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Title: Sharia compliance in sharia mutual funds : a qualitative approach
Authors: Widyastuti, Umi
Febrian, Erie
Sutisna, Sutisna
Fitrijanti, Tettet
Keywords: Islamic law
Finance -- Religious aspects -- Islam
Banks and banking -- Islamic countries
Banks and banking -- Religious aspects -- Islam
Investments -- Religious aspects -- Islam
Investments -- Islamic countries
Finance -- Islamic countries
Issue Date: 2020
Publisher: Eleftherios Thalassinos
Citation: Widyastuti, U., Febrian, E., Sutisna, S., & Fitrijanti, T. (2020). Sharia compliance in sharia mutual funds : a qualitative approach. International Journal of Economics and Business Administration, 8(3), 19-27.
Abstract: Purpose: This study aims to describe the elements of Sharia compliance found in Sharia mutual funds, according to the fatwa of the National Sharia Board or Dewan Syariah Nasional (DSN) – the Indonesian Ulema Council or Majelis Ulama Indonesia (MUI) and some regulations which were issued by the Financial Services Authority or Otoritas Jasa Keuangan (OJK) in Indonesia. Design/Methodology/Approach: This study applied a qualitative approach using documentary and secondary data including fatwa and regulations which are needed to explore the Sharia compliance of Sharia mutual funds. This study highlighted and identified the elements of Sharia compliance using a hierarchy map. Findings: This study shows that Sharia mutual funds are Sharia compliant since they are obey Islamic principle including non-interest transaction, offering the halal product, no uncertainty (gharar) and no element of gambling. The OJK’s regulation and fatwa from the DSN–MUI emphasised other Islamic principles, including the prohibition of margin trading, short selling, and insider trading in Sharia mutual fund investments. They permit to payment of compensation (ujrah) for the service which are provided by the investment managers. Practical Implications: This study notes that economic activities (mu’amalah) should be conducted based on Islamic law. Due to the limited number of Islamic banks that being permitted to act as custodian banks in Indonesia, the mu’amalah of the Sharia mutual funds is conducted through conventional banks. This finding means the policymakers need to create more Islamic custodian banks for Sharia mutual fund investments. Originality/Value: The study has a contribution in identifying the elements of Sharia compliance in Sharia mutual funds in Indonesia.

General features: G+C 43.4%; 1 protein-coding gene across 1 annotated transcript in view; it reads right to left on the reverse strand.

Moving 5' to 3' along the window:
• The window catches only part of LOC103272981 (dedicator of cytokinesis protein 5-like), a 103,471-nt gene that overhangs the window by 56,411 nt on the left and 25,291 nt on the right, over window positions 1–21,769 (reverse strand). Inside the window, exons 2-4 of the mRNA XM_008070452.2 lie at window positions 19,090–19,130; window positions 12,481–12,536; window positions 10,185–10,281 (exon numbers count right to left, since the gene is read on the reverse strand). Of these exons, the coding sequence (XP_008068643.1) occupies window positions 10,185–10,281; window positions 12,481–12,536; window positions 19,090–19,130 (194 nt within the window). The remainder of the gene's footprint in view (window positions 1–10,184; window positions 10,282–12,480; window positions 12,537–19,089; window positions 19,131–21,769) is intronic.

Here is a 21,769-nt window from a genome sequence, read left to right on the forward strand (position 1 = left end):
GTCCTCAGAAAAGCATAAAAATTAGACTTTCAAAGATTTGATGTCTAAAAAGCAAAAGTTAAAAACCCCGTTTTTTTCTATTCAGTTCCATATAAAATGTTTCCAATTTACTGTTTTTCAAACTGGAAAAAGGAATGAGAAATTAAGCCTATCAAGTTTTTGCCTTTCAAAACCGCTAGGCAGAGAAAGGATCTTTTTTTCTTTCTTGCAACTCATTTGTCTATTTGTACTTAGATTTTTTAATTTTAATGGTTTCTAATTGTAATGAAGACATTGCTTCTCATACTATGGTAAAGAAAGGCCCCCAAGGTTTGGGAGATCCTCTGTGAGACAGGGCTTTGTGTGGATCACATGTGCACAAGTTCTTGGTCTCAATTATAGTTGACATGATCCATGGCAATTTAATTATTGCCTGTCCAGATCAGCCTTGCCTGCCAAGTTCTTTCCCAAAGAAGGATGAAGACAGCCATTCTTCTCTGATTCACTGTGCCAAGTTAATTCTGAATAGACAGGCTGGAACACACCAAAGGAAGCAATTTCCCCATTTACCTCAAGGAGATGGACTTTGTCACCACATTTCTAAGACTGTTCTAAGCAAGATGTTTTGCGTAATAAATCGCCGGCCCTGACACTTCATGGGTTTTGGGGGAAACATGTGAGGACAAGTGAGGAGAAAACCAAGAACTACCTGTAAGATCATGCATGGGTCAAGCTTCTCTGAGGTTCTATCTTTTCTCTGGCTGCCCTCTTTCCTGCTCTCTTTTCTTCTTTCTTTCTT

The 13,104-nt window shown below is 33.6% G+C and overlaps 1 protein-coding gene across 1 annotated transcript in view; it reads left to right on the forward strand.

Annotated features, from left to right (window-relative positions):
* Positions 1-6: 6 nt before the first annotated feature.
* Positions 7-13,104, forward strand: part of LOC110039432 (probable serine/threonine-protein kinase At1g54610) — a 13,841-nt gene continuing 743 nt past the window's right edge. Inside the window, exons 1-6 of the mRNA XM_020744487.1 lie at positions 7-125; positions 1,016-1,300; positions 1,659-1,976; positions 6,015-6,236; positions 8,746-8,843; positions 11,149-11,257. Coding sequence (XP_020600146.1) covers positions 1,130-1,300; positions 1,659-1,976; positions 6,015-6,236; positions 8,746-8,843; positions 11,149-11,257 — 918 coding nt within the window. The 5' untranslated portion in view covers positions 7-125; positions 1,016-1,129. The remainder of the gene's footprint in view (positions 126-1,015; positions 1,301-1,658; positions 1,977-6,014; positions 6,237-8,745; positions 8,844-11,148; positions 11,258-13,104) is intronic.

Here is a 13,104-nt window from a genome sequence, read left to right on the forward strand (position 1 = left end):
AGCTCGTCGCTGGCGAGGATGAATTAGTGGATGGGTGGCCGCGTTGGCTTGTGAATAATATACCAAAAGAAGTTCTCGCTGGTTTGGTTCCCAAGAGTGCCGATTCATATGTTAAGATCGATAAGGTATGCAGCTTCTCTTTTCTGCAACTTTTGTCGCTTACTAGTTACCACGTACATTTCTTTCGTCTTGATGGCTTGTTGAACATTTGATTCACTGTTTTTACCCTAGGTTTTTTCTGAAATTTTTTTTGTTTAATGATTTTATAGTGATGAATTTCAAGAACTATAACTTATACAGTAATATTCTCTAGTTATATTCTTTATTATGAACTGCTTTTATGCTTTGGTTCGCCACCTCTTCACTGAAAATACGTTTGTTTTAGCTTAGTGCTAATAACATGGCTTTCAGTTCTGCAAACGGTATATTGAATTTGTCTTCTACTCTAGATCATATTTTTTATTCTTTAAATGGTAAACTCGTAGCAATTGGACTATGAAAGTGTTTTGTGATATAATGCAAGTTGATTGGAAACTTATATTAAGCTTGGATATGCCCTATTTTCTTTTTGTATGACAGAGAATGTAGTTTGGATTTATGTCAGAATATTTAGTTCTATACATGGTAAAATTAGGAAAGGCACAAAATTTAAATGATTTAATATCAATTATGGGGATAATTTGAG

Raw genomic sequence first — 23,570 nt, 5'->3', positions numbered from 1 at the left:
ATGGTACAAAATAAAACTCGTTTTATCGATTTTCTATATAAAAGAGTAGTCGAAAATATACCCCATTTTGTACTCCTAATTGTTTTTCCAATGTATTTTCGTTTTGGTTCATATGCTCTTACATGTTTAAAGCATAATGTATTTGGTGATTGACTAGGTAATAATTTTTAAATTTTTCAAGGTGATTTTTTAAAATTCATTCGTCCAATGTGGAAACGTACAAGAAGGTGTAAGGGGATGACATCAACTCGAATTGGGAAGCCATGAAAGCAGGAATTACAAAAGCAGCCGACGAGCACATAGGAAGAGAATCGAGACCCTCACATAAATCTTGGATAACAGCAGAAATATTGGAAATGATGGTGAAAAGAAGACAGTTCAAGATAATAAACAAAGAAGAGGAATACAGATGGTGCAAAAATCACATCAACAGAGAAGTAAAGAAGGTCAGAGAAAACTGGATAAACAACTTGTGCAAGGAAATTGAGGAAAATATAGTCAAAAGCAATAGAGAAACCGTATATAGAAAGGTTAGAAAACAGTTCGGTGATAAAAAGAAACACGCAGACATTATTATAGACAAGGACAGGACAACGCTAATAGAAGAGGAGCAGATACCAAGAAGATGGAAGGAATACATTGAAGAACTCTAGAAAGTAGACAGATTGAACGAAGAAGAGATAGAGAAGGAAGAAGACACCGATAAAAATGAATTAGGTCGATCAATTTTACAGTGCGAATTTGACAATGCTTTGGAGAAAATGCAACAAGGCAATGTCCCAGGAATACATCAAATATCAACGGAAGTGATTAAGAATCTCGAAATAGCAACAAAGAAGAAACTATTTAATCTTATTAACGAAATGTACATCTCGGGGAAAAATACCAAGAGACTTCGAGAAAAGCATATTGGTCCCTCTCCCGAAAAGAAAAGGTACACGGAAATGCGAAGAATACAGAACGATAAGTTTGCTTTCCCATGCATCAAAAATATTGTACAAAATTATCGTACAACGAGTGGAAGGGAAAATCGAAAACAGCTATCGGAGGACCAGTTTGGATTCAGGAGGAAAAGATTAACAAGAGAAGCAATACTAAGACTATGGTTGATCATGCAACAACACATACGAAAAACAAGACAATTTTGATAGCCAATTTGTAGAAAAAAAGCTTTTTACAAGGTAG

ISSN: 22414754
Appears in Collections:IJEBA, Volume 8, Issue 3

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